WWWW Conference Highlights
Doug Fuller and the Art Directors Club of Metropolitan Washington did a nice job pulling off the WorldWideWebWashington (WWWW) Conference yesterday down at the Omni Hotel in DC. It was a packed schedule so I won't attempt to provide a complete recap; but, here are a few things I found interesting: Caroline Litte, CEO of Washingtonpost.Newsweek Interactive, described three objectives for washingtonpost.com:
- Foster conversation on the site. Example: they now have 75+ blogs and allow comments on every article on the site.
- Foster conversation off the site. She likened the web site to a big party and pointed out that, while they want lots of activity there, they aren't building a walled garden.
- Utilize multimedia effectively. She noted that many Post reporters have low-end video cameras now, and they use them to enhance their stories when published online. She believes that Gene Weingarten's recent story about world-renowned violinist Josh Bell being ignored by morning commuters would never have been so huge had the 35-second video clip not been on the site, noting that actually seeing people walk by while hearing the music made the story that much more powerful.
- "Let go, experiment, and react," meaning marketers should be open to trying new things and adjusting quickly based on user feedback.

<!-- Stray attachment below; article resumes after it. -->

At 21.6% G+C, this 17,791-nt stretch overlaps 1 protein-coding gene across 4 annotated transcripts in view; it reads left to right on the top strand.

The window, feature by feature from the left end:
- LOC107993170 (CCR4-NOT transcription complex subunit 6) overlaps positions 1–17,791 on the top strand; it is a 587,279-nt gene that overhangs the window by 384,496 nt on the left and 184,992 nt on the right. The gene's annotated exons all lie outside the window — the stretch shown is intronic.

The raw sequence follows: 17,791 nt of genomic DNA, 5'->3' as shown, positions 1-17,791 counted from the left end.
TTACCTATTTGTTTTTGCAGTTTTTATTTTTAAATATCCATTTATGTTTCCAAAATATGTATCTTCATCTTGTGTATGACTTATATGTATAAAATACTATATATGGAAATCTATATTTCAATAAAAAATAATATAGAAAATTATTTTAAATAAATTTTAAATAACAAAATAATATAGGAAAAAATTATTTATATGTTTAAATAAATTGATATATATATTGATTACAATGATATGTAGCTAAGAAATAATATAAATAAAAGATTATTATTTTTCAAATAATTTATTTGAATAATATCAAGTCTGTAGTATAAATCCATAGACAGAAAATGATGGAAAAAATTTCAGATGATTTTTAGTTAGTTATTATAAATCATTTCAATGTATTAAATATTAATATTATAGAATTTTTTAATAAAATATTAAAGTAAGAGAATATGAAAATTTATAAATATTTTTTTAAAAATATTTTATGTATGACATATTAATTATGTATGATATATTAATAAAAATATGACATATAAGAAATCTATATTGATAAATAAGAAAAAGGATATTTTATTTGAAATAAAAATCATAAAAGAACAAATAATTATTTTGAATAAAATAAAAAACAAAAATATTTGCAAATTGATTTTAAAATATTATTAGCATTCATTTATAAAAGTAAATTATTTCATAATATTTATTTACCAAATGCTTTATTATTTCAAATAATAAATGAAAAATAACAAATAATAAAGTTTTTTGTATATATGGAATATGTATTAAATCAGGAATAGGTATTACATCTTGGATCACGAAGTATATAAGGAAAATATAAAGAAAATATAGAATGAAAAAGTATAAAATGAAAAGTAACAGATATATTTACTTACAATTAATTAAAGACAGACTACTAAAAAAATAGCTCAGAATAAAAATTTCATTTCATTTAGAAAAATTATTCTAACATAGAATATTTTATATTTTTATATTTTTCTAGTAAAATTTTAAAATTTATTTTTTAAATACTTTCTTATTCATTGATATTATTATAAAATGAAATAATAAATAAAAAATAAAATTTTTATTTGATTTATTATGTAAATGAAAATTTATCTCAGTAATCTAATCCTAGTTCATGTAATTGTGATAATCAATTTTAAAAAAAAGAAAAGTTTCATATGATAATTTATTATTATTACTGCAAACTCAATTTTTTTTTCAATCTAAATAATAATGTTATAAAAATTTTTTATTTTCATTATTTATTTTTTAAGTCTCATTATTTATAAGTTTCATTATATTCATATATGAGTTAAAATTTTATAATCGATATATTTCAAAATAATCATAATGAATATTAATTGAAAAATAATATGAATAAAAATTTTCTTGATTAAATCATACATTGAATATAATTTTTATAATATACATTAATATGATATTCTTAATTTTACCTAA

- The silos of marketing, advertising, and PR are old school. The user experience of engaging with a brand, which happens across all of these, is what's important.
- The old steps of AIDA (attention, interest, desire, action) still apply; but, they are spread out and happen in unpredictable places. An example (my own) could be: a brand gains attention in Google search results, interest on the subsequent YouTube video, desire in the comments under the video, and action (finally) on the brand web site. In this sense, marketers have much less control over the process than they are traditionally used to.
- CMO's are historically very channel-centric; but, they need to truly become consumer-centric because there's less control now and traditional channels aren't working.
- When encouraging user feedback, focus on passion, not just positivity. They provided an example in which people who commented negatively were invited to participate on a special feedback panel to influence a product they'd reacted badly to and in the process were converted to be equally passionate advocates.
- Be additive and subtractive, because functionality itself is a commodity.
- Manage, don't avoid complexity.
- Use effective, not best, practices. There isn't just one best way to do things in all situations.
- "A designer is an emerging synthesis of artist, inventor, mechanic, objective economist and evolutionary strategist." -- R. Buckminster Fuller